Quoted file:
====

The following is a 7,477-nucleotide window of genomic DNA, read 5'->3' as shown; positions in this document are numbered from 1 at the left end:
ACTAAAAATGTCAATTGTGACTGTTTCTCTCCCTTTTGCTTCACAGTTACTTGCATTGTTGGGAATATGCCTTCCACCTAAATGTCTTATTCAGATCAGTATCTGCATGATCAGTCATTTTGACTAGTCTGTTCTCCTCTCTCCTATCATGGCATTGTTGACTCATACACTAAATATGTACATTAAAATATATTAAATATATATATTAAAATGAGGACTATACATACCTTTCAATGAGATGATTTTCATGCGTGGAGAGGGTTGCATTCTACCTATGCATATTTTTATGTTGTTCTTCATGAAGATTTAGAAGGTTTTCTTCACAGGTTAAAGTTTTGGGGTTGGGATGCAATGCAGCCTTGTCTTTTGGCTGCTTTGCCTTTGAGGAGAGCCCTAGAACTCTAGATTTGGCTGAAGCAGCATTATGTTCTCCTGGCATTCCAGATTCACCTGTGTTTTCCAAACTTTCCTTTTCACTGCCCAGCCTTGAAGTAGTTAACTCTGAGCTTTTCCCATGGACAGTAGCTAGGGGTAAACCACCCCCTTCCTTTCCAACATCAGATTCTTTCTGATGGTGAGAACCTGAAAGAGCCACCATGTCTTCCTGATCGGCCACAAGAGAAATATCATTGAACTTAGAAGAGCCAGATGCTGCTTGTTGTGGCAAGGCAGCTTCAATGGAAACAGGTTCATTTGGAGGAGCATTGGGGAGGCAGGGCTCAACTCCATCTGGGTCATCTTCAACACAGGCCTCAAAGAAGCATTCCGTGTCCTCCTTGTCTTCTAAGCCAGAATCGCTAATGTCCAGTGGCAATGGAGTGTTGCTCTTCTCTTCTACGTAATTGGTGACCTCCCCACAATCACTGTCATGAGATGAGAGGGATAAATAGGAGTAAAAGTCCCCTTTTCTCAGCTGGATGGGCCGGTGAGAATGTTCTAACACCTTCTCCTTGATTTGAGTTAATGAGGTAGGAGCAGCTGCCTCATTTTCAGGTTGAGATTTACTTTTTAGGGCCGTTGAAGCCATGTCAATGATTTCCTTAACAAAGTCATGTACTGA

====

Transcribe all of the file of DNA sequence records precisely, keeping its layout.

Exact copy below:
The following is a 7,477-nucleotide window of genomic DNA, read 5'->3' as shown; positions in this document are numbered from 1 at the left end:
ACTAAAAATGTCAATTGTGACTGTTTCTCTCCCTTTTGCTTCACAGTTACTTGCATTGTTGGGAATATGCCTTCCACCTAAATGTCTTATTCAGATCAGTATCTGCATGATCAGTCATTTTGACTAGTCTGTTCTCCTCTCTCCTATCATGGCATTGTTGACTCATACACTAAATATGTACATTAAAATATATTAAATATATATATTAAAATGAGGACTATACATACCTTTCAATGAGATGATTTTCATGCGTGGAGAGGGTTGCATTCTACCTATGCATATTTTTATGTTGTTCTTCATGAAGATTTAGAAGGTTTTCTTCACAGGTTAAAGTTTTGGGGTTGGGATGCAATGCAGCCTTGTCTTTTGGCTGCTTTGCCTTTGAGGAGAGCCCTAGAACTCTAGATTTGGCTGAAGCAGCATTATGTTCTCCTGGCATTCCAGATTCACCTGTGTTTTCCAAACTTTCCTTTTCACTGCCCAGCCTTGAAGTAGTTAACTCTGAGCTTTTCCCATGGACAGTAGCTAGGGGTAAACCACCCCCTTCCTTTCCAACATCAGATTCTTTCTGATGGTGAGAACCTGAAAGAGCCACCATGTCTTCCTGATCGGCCACAAGAGAAATATCATTGAACTTAGAAGAGCCAGATGCTGCTTGTTGTGGCAAGGCAGCTTCAATGGAAACAGGTTCATTTGGAGGAGCATTGGGGAGGCAGGGCTCAACTCCATCTGGGTCATCTTCAACACAGGCCTCAAAGAAGCATTCCGTGTCCTCCTTGTCTTCTAAGCCAGAATCGCTAATGTCCAGTGGCAATGGAGTGTTGCTCTTCTCTTCTACGTAATTGGTGACCTCCCCACAATCACTGTCATGAGATGAGAGGGATAAATAGGAGTAAAAGTCCCCTTTTCTCAGCTGGATGGGCCGGTGAGAATGTTCTAACACCTTCTCCTTGATTTGAGTTAATGAGGTAGGAGCAGCTGCCTCATTTTCAGGTTGAGATTTACTTTTTAGGGCCGTTGAAGCCATGTCAATGATTTCCTTAACAAAGTCATGTACTGA